Dr. Friederike Mieth is a social and cultural anthropologist with a focus on post-conflict transformation, transitional justice, human rights and resilience. In 2014, she completed her PhD at the Center for Conflict Studies of the Philipps University Marburg, where she was a member of a comparative research project on transitional justice. Her dissertation examines dealing with the past and the transitional justice process in daily life in Sierra Leone. Mieth’s publications discuss social transformation after conflict and challenges thereof, such as fostering coexistence, the impact of transitional justice mechanisms, and local theories of dealing with the past. At the Robert Bosch Academy, she will study the transformative potential of selected transitional justice processes.
Mieth currently works as a consultant in the transitional justice field. She co-edits a volume on Germany’s compensations program for former forced laborers and has contributed to a research project on the acceptance of international criminal law. In 2016, she acted as the Head of Human Rights Education at the International Nuremberg Principles Academy in Nuremberg, Germany.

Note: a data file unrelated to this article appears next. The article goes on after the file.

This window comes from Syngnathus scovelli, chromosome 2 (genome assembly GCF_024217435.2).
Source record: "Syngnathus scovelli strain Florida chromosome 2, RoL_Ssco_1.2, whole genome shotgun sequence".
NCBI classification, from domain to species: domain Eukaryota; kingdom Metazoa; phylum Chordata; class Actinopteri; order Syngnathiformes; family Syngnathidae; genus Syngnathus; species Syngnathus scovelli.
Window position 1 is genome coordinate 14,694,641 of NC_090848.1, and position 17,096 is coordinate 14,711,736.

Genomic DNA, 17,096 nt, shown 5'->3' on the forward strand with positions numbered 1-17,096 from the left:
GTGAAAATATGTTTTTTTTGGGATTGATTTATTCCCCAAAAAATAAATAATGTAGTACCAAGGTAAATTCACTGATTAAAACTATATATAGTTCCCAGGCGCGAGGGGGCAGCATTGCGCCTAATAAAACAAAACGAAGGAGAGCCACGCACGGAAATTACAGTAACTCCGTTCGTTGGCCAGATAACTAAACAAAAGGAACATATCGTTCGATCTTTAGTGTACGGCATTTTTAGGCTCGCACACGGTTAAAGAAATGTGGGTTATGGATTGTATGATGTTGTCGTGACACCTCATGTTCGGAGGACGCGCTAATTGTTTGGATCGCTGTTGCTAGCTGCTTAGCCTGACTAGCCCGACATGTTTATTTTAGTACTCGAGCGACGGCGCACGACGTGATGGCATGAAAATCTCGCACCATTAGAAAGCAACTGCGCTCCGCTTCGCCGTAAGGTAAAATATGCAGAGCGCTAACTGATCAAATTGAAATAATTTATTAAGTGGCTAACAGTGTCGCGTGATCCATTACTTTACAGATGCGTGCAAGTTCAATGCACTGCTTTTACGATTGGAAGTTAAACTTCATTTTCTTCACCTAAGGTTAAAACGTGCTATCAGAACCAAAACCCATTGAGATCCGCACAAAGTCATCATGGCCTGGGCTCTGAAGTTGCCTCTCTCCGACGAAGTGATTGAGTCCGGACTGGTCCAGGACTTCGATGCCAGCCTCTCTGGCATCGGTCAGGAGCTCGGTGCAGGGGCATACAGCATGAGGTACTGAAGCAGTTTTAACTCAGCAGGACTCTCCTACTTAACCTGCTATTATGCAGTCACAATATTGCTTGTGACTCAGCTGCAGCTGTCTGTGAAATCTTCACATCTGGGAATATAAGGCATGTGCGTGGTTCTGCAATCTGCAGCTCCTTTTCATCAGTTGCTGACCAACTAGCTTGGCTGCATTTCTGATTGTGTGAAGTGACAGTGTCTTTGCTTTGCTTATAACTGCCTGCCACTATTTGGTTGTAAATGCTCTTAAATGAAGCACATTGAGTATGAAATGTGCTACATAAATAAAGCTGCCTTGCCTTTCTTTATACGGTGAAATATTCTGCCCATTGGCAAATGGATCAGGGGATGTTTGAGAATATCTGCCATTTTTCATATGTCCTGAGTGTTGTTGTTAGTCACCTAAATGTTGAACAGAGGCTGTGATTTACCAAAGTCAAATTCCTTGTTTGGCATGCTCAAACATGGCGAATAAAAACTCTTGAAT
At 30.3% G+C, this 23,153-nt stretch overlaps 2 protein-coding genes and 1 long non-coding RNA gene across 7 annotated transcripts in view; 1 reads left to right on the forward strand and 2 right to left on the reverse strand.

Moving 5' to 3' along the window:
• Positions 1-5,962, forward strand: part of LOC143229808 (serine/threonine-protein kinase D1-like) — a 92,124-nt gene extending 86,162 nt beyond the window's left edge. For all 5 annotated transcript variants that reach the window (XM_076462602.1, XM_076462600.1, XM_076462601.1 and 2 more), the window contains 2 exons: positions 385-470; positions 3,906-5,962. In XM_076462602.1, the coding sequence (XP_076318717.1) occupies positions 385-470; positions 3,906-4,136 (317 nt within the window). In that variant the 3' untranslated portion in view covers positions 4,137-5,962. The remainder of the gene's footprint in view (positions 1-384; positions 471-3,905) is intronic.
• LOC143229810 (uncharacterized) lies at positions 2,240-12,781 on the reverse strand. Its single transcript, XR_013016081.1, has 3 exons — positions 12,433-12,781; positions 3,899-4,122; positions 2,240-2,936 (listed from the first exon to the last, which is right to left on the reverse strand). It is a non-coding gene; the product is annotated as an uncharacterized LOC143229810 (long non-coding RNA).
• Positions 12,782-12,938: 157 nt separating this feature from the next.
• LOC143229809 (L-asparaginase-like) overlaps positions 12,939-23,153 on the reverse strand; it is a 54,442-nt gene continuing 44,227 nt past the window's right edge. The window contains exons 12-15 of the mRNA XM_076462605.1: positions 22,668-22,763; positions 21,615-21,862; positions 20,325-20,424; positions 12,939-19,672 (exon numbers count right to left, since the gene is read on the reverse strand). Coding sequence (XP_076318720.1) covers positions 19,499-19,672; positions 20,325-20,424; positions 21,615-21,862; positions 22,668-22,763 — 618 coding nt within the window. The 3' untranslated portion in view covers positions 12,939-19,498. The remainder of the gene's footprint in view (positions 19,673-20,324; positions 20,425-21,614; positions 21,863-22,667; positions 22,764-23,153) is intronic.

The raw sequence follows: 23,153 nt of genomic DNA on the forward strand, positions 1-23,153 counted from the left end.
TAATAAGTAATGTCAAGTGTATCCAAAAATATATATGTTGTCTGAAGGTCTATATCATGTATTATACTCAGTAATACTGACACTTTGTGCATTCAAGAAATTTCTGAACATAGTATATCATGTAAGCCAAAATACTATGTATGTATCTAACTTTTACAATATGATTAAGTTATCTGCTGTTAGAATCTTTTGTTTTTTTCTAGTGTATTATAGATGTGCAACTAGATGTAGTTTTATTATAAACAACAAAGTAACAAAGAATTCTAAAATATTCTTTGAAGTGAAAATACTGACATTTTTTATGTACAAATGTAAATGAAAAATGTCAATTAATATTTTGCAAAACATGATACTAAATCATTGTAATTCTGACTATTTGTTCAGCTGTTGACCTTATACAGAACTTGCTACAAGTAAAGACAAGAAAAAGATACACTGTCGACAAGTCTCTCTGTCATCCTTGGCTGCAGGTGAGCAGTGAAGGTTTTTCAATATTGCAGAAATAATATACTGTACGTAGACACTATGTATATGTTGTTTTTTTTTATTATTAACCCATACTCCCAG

From 2007 to 2009, Mieth worked for the United Nations High Commissioner for Refugees in Geneva, Switzerland and Amman, Jordan. She holds a Master and Bachelor of Social and Cultural Anthropology of the Vrije Universiteit Amsterdam. She received grants from the German Academic Exchange Service (DAAD) and the Marburg University Research Academy (MARA). Her publications include: “Acceptance of International Criminal Justice: A Review.” In: After Nuremberg. Exploring Multiple Dimensions of the Acceptance of International Criminal Justice (Buckley-Zistel S., Mieth F. & Papa M.) (2016) and “Transitional Justice Theories” (co-editor with Buckley-Zistel S., Koloma Beck T., Braun C.) ( 2014).
Last update: 2016